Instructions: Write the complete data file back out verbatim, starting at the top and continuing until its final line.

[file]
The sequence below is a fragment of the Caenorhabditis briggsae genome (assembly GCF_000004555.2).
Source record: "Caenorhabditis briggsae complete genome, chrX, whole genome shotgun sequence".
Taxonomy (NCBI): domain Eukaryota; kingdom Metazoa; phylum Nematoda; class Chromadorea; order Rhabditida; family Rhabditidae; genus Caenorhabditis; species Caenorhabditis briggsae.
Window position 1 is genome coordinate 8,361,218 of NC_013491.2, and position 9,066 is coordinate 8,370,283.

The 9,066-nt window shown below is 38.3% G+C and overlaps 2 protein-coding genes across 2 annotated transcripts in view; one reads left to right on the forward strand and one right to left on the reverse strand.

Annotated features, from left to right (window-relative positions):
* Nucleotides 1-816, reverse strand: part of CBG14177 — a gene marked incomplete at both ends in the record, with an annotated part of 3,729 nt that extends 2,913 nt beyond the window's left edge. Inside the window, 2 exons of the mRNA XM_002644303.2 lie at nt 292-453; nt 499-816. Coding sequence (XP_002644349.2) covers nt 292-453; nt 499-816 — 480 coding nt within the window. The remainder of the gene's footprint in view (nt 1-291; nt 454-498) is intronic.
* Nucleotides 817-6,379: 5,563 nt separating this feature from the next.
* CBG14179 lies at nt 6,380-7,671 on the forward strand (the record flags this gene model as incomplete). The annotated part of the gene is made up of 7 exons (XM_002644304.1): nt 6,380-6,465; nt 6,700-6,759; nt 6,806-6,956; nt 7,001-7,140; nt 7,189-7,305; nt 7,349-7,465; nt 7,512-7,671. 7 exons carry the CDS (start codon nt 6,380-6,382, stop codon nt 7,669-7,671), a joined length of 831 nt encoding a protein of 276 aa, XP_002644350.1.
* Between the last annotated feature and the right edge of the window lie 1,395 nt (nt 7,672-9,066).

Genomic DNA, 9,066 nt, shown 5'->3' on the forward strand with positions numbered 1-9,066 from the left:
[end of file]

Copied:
The sequence below is a fragment of the Caenorhabditis briggsae genome (assembly GCF_000004555.2).
Source record: "Caenorhabditis briggsae complete genome, chrX, whole genome shotgun sequence".
Taxonomy (NCBI): domain Eukaryota; kingdom Metazoa; phylum Nematoda; class Chromadorea; order Rhabditida; family Rhabditidae; genus Caenorhabditis; species Caenorhabditis briggsae.
Window position 1 is genome coordinate 8,361,218 of NC_013491.2, and position 9,066 is coordinate 8,370,283.

The 9,066-nt window shown below is 38.3% G+C and overlaps 2 protein-coding genes across 2 annotated transcripts in view; one reads left to right on the forward strand and one right to left on the reverse strand.

Annotated features, from left to right (window-relative positions):
* Nucleotides 1-816, reverse strand: part of CBG14177 — a gene marked incomplete at both ends in the record, with an annotated part of 3,729 nt that extends 2,913 nt beyond the window's left edge. Inside the window, 2 exons of the mRNA XM_002644303.2 lie at nt 292-453; nt 499-816. Coding sequence (XP_002644349.2) covers nt 292-453; nt 499-816 — 480 coding nt within the window. The remainder of the gene's footprint in view (nt 1-291; nt 454-498) is intronic.
* Nucleotides 817-6,379: 5,563 nt separating this feature from the next.
* CBG14179 lies at nt 6,380-7,671 on the forward strand (the record flags this gene model as incomplete). The annotated part of the gene is made up of 7 exons (XM_002644304.1): nt 6,380-6,465; nt 6,700-6,759; nt 6,806-6,956; nt 7,001-7,140; nt 7,189-7,305; nt 7,349-7,465; nt 7,512-7,671. 7 exons carry the CDS (start codon nt 6,380-6,382, stop codon nt 7,669-7,671), a joined length of 831 nt encoding a protein of 276 aa, XP_002644350.1.
* Between the last annotated feature and the right edge of the window lie 1,395 nt (nt 7,672-9,066).

Genomic DNA, 9,066 nt, shown 5'->3' on the forward strand with positions numbered 1-9,066 from the left: